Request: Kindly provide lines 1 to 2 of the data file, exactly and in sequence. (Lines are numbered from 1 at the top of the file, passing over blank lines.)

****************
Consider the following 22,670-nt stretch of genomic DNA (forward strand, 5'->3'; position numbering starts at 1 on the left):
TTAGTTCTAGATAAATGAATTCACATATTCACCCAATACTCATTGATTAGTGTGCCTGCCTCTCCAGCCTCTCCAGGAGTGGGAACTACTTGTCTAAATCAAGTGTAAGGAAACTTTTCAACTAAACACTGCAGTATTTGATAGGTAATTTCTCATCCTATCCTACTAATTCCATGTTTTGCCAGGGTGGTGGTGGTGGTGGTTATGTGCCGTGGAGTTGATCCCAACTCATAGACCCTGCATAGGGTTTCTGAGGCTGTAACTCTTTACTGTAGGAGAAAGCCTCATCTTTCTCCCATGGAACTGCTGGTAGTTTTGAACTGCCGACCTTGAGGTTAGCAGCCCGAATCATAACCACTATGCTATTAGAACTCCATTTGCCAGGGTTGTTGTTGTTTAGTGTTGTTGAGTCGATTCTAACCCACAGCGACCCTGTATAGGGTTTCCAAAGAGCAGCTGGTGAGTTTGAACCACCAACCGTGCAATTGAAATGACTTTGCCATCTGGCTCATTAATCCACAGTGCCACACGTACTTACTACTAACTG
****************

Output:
Consider the following 22,670-nt stretch of genomic DNA (forward strand, 5'->3'; position numbering starts at 1 on the left):
TTAGTTCTAGATAAATGAATTCACATATTCACCCAATACTCATTGATTAGTGTGCCTGCCTCTCCAGCCTCTCCAGGAGTGGGAACTACTTGTCTAAATCAAGTGTAAGGAAACTTTTCAACTAAACACTGCAGTATTTGATAGGTAATTTCTCATCCTATCCTACTAATTCCATGTTTTGCCAGGGTGGTGGTGGTGGTGGTTATGTGCCGTGGAGTTGATCCCAACTCATAGACCCTGCATAGGGTTTCTGAGGCTGTAACTCTTTACTGTAGGAGAAAGCCTCATCTTTCTCCCATGGAACTGCTGGTAGTTTTGAACTGCCGACCTTGAGGTTAGCAGCCCGAATCATAACCACTATGCTATTAGAACTCCATTTGCCAGGGTTGTTGTTGTTTAGTGTTGTTGAGTCGATTCTAACCCACAGCGACCCTGTATAGGGTTTCCAAAGAGCAGCTGGTGAGTTTGAACCACCAACCGTGCAATTGAAATGACTTTGCCATCTGGCTCATTAATCCACAGTGCCACACGTACTTACTACTAACTG